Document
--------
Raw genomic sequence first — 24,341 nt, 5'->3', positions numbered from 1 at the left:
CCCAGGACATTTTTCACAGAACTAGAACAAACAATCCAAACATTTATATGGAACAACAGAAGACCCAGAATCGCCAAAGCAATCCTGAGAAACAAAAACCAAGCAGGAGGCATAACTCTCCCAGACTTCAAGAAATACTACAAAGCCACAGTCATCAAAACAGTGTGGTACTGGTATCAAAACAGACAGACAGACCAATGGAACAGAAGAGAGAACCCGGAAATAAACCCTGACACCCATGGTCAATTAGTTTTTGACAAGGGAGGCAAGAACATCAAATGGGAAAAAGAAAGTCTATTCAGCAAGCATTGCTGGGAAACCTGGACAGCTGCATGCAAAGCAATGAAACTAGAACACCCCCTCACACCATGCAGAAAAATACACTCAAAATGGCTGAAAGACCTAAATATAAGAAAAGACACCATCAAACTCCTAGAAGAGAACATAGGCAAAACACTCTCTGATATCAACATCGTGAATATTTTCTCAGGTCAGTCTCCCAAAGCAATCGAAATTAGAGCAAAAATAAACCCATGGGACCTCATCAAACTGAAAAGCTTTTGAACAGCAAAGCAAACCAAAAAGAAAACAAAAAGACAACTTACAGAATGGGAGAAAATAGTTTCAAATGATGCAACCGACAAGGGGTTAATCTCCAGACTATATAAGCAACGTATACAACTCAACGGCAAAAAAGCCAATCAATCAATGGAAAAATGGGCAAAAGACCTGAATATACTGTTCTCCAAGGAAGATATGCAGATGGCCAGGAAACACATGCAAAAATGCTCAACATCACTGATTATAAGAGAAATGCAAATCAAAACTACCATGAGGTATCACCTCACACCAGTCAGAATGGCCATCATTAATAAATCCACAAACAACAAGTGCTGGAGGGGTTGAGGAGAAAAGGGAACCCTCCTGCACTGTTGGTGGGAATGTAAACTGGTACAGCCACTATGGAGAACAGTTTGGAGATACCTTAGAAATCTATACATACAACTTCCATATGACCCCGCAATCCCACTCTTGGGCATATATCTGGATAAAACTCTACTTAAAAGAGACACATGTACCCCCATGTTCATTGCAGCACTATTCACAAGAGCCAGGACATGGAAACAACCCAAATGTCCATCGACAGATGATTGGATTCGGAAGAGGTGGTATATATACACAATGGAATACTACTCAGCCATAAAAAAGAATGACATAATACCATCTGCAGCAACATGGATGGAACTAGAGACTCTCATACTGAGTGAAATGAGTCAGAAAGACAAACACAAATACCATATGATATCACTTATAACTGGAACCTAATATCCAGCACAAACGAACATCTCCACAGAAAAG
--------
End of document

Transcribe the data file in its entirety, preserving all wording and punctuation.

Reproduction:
Raw genomic sequence first — 24,341 nt, 5'->3', positions numbered from 1 at the left:
CCCAGGACATTTTTCACAGAACTAGAACAAACAATCCAAACATTTATATGGAACAACAGAAGACCCAGAATCGCCAAAGCAATCCTGAGAAACAAAAACCAAGCAGGAGGCATAACTCTCCCAGACTTCAAGAAATACTACAAAGCCACAGTCATCAAAACAGTGTGGTACTGGTATCAAAACAGACAGACAGACCAATGGAACAGAAGAGAGAACCCGGAAATAAACCCTGACACCCATGGTCAATTAGTTTTTGACAAGGGAGGCAAGAACATCAAATGGGAAAAAGAAAGTCTATTCAGCAAGCATTGCTGGGAAACCTGGACAGCTGCATGCAAAGCAATGAAACTAGAACACCCCCTCACACCATGCAGAAAAATACACTCAAAATGGCTGAAAGACCTAAATATAAGAAAAGACACCATCAAACTCCTAGAAGAGAACATAGGCAAAACACTCTCTGATATCAACATCGTGAATATTTTCTCAGGTCAGTCTCCCAAAGCAATCGAAATTAGAGCAAAAATAAACCCATGGGACCTCATCAAACTGAAAAGCTTTTGAACAGCAAAGCAAACCAAAAAGAAAACAAAAAGACAACTTACAGAATGGGAGAAAATAGTTTCAAATGATGCAACCGACAAGGGGTTAATCTCCAGACTATATAAGCAACGTATACAACTCAACGGCAAAAAAGCCAATCAATCAATGGAAAAATGGGCAAAAGACCTGAATATACTGTTCTCCAAGGAAGATATGCAGATGGCCAGGAAACACATGCAAAAATGCTCAACATCACTGATTATAAGAGAAATGCAAATCAAAACTACCATGAGGTATCACCTCACACCAGTCAGAATGGCCATCATTAATAAATCCACAAACAACAAGTGCTGGAGGGGTTGAGGAGAAAAGGGAACCCTCCTGCACTGTTGGTGGGAATGTAAACTGGTACAGCCACTATGGAGAACAGTTTGGAGATACCTTAGAAATCTATACATACAACTTCCATATGACCCCGCAATCCCACTCTTGGGCATATATCTGGATAAAACTCTACTTAAAAGAGACACATGTACCCCCATGTTCATTGCAGCACTATTCACAAGAGCCAGGACATGGAAACAACCCAAATGTCCATCGACAGATGATTGGATTCGGAAGAGGTGGTATATATACACAATGGAATACTACTCAGCCATAAAAAAGAATGACATAATACCATCTGCAGCAACATGGATGGAACTAGAGACTCTCATACTGAGTGAAATGAGTCAGAAAGACAAACACAAATACCATATGATATCACTTATAACTGGAACCTAATATCCAGCACAAACGAACATCTCCACAGAAAAG